Assessment of virulence diversity of methicillin-resistant Staphylococcus aureus strains with a Drosophila melanogaster infection model
1 Department of Pathology & Laboratory Medicine, University of Calgary, 3330 Hospital Drive NW, Calgary, AB, T2N 4N1, Canada
2 Department of Microbiology, Immunology and Infectious Diseases, University of Calgary, Calgary, AB, Canada
3 Department of Medicine, University of Calgary, Calgary, AB, Canada
4 The Calvin, Phoebe and Joan Snyder Institute for Chronic Diseases, University of Calgary, Calgary, AB, Canada
5 Centre for Antimicrobial Resistance, Alberta Health Services/Calgary Laboratory Services/University of Calgary, Calgary, AB, Canada
6 Farncombe Family Digestive Health Research Institute, Departments of Medicine and Biochemistry and Biomedical Sciences, McMaster University, Hamilton, ON, Canada
7 Department of Medicine, University of Western Ontario, London, ON, Canada
8 Department of Microbiology & Infectious Disease, University of Western Ontario, London, ON, Canada
BMC Microbiology 2012, 12:274 doi:10.1186/1471-2180-12-274Published: 23 November 2012
Staphylococcus aureus strains with distinct genetic backgrounds have shown different virulence in animal models as well as associations with different clinical outcomes, such as causing infection in the hospital or the community. With S. aureus strains carrying diverse genetic backgrounds that have been demonstrated by gene typing and genomic sequences, it is difficult to compare these strains using mammalian models. Invertebrate host models provide a useful alternative approach for studying bacterial pathogenesis in mammals since they have conserved innate immune systems of biological defense. Here, we employed Drosophila melanogaster as a host model for studying the virulence of S. aureus strains.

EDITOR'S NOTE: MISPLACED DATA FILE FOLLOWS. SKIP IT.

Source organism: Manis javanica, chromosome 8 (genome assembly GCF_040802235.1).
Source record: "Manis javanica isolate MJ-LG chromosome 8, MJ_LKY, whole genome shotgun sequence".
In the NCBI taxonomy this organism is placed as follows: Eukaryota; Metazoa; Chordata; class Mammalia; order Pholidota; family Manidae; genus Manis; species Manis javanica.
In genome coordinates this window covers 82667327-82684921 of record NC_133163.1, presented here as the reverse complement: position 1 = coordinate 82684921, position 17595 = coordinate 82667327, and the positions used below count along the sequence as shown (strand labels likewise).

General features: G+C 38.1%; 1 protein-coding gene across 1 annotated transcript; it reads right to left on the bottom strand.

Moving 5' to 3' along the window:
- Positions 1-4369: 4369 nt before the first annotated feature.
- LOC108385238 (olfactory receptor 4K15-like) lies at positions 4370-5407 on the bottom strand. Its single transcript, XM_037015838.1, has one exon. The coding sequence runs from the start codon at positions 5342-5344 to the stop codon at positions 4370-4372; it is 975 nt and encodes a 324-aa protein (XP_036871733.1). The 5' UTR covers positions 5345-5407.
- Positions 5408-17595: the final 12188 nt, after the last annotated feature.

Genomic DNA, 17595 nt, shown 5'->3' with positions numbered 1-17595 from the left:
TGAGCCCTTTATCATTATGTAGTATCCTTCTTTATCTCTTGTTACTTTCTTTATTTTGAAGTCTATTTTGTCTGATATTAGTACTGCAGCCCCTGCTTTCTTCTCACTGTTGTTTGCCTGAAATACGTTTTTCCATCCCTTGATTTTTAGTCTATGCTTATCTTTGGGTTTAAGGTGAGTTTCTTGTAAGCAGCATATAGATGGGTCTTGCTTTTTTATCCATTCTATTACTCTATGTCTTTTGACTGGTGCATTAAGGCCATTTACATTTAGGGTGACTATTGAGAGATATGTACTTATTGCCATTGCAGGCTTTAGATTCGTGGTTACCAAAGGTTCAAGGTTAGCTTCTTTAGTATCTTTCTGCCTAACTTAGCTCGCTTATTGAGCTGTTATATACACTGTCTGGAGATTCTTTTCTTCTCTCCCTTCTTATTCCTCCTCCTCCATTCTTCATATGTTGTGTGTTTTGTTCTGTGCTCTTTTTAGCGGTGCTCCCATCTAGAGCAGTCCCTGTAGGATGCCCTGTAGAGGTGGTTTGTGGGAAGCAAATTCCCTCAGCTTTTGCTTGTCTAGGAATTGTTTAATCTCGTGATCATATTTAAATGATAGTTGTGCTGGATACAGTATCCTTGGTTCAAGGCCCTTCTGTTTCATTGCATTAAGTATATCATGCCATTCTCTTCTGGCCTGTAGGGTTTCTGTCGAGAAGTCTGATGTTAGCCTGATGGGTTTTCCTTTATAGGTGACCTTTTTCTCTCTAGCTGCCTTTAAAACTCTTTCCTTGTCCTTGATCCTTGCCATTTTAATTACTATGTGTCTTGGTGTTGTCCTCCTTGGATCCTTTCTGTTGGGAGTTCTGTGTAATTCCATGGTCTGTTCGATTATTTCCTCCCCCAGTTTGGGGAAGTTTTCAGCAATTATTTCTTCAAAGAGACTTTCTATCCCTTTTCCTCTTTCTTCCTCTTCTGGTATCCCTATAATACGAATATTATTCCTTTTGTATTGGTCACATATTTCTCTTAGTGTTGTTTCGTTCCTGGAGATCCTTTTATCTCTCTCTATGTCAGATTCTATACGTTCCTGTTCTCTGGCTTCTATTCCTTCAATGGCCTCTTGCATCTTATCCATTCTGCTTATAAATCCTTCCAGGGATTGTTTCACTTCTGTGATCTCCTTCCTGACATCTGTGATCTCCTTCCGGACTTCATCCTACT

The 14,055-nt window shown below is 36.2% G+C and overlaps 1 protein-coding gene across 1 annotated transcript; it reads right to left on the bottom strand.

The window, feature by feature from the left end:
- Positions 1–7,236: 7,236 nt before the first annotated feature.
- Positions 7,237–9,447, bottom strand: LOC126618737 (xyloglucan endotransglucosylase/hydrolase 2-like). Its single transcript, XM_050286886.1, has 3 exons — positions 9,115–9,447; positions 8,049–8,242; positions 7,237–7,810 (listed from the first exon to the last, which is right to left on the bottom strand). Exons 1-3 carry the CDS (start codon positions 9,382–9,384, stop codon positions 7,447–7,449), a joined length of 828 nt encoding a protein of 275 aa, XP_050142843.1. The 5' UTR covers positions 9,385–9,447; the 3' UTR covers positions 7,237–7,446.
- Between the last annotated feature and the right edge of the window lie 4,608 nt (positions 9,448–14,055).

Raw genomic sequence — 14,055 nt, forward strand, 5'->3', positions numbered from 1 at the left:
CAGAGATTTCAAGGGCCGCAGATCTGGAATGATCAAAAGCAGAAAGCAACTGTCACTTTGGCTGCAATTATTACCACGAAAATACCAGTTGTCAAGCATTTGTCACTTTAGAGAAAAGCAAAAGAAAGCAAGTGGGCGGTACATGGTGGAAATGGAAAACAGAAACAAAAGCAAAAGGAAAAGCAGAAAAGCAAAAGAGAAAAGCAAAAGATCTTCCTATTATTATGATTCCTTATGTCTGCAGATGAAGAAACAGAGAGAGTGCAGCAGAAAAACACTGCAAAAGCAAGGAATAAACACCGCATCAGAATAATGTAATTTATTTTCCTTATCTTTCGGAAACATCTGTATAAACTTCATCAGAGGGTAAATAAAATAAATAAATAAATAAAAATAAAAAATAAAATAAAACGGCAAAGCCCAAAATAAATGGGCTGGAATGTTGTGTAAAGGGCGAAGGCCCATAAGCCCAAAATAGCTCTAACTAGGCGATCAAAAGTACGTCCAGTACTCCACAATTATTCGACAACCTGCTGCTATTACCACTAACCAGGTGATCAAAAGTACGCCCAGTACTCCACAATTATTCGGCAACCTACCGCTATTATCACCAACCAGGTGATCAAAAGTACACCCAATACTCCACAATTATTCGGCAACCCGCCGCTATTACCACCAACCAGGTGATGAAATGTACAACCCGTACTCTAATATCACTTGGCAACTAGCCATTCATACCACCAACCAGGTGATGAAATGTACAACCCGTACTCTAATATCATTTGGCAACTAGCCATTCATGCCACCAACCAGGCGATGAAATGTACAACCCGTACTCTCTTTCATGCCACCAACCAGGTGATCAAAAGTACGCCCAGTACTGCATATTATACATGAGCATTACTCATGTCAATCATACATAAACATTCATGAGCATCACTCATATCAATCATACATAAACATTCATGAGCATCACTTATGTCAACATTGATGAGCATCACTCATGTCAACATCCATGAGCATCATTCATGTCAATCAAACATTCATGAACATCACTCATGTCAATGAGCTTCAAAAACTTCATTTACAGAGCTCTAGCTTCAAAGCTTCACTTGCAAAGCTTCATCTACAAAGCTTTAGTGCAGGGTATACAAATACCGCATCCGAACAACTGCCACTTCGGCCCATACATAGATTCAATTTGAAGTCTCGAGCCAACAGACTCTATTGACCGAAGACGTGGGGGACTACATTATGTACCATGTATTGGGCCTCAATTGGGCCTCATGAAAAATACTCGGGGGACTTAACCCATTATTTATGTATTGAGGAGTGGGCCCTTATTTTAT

Community-associated methicillin-resistant S. aureus (CA-MRSA) strains USA300, USA400 and CMRSA2 were more virulent than a hospital-associated (HA)-MRSA strain (CMRSA6) and a colonization strain (M92) in the D. melanogaster model. These results correlate with bacterial virulence in the Caenorhabditis elegans host model as well as human clinical data. Moreover, MRSA killing activities in the D. melanogaster model are associated with bacterial replication within the flies. Different MRSA strains induced similar host responses in D. melanogaster, but demonstrated differential expression of common bacterial virulence factors, which may account for the different killing activities in the model. In addition, hemolysin α, an important virulence factor produced by S. aureus in human infections is postulated to play a role in the fly killing.
Our results demonstrate that the D. melanogaster model is potentially useful for studying S. aureus pathogenicity. Different MRSA strains demonstrated diverse virulence in the D. melanogaster model, which may be the result of differing expression of bacterial virulence factors in vivo.